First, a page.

Figure 5 Forest plots of the rate of breast conservation: trastuzumab versus lapatinib (A); combination versus trastuzumab (B).
The main grade 3 and 4 toxic effects are summarized in Tables 3 and 4, and in Figure 6. After statistical analyses, the results showed that patients treated with lapatinib had more diarrhea, skin disorders, hepatic biochemical changes, infections, and inflammation (P<0.05) (Table 3, Figure 6). For the combination group, diarrhea, other digestive tract symptoms, hepatic biochemical changes, and skin disorders occurred much more than in patients treated with trastuzumab alone (Tables 3 and 4, Figure 6).
Table 3 Selected toxic effects in the trastuzumab group and lapatinib group
Table 4 Selected toxic effects in the combination group and trastuzumab group
This study provides an analysis of the efficacy and safety of adding trastuzumab, lapatinib, or both to NAC in Her2-positive breast cancer patient treatments. Previous meta-analyses performed by Hicks et al9 showed an improvement in the pCR rate when lapatinib was combined with trastuzumab in patients receiving NAC. However, further analyses of the subgroups based on different HR status have not been performed. Furthermore, the toxic effects and breast conversation rates were not reported. In this study, we have updated the analysis by adding studies10–12 including the GEICAM/2006-14 trial, the GeparQuinto, GBG44 trial, and the EORTC 10054 study. In addition to including the pCR rates, we included the clinical responses, toxic effects, and the rates of breast conservation in the comparison analyses.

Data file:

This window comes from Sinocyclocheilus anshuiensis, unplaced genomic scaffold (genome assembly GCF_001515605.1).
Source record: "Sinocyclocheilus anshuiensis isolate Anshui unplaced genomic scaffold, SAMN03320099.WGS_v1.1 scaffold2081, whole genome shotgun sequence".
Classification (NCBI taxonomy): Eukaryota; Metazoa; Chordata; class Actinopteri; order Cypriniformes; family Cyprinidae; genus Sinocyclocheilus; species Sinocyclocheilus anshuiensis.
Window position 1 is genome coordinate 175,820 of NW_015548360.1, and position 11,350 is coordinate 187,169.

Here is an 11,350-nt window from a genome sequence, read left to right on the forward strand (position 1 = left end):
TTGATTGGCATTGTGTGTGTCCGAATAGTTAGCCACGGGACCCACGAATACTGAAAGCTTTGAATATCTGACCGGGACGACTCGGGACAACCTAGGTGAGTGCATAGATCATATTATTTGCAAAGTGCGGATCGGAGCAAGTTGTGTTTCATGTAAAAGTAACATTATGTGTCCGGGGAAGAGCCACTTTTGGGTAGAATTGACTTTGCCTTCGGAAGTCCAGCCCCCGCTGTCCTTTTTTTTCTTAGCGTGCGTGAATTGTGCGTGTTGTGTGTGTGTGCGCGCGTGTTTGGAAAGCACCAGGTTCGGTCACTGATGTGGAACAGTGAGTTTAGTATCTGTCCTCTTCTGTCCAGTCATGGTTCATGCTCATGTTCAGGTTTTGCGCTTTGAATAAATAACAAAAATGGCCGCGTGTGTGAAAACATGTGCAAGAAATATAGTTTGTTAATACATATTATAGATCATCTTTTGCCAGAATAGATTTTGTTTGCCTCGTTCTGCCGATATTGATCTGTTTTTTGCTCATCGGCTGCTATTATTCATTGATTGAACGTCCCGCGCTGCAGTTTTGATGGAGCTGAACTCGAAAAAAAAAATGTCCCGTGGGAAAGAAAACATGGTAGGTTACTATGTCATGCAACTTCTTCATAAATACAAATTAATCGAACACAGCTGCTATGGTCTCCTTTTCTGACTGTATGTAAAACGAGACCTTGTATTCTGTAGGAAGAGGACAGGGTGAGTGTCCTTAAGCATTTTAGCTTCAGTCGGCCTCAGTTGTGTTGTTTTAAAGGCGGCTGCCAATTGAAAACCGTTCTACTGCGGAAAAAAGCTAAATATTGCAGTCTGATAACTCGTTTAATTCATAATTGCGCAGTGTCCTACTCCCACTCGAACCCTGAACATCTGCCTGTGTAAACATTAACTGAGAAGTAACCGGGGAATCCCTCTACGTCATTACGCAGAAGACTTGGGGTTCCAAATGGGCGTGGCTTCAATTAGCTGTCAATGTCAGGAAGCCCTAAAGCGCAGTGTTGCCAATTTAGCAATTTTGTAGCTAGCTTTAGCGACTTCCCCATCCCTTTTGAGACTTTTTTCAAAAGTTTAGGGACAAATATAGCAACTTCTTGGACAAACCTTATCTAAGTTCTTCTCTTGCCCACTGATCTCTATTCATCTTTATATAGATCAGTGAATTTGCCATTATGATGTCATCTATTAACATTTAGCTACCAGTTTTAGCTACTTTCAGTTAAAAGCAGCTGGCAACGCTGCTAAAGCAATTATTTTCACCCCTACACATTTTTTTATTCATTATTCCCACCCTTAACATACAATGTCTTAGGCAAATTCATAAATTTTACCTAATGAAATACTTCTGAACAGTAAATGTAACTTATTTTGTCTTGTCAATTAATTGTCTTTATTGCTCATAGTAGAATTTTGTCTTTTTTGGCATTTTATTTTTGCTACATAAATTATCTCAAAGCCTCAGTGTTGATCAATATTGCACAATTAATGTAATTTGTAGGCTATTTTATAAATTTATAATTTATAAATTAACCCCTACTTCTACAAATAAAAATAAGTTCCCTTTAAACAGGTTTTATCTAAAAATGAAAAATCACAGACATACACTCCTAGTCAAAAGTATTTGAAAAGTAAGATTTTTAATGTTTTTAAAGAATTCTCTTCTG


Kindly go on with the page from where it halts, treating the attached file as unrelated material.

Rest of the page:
The overall pCR rate in the dual blockade of Her2 treatment groups was above 50%, while the CALGB 4060113 and NeoALTTO14 studies reported 46.7% and 46.9%, respectively. The different definitions of the pCR rate and statistical bias might be the causes of the discrepancy in these results. In our analyses of the combination groups, the pCR rates, both in breast and in breast with lymph nodes, were 57.6% and 54% respectively, and were found to be superior to the single-agent treated groups. In addition, the pCR rate of the trastuzumab group was reported in articles that compared the effects of trastuzumab versus lapatinib. In our analyses, trastuzumab gave higher efficacy compared to lapatinib. The results suggest an advantage of adding trastuzumab to NAC as a more effective method, versus lapatinib alone, and showed elevated pCR rates either in breast or in breast and lymph nodes. These results could be explained by the lower ability of lapatinib to block the HER2 pathway, the lower drug dose of lapatinib used, and the greater ability of trastuzumab to recruit immune cells that are responsible for antibody-dependent cytotoxicity15 and inhibition of angiogenesis.16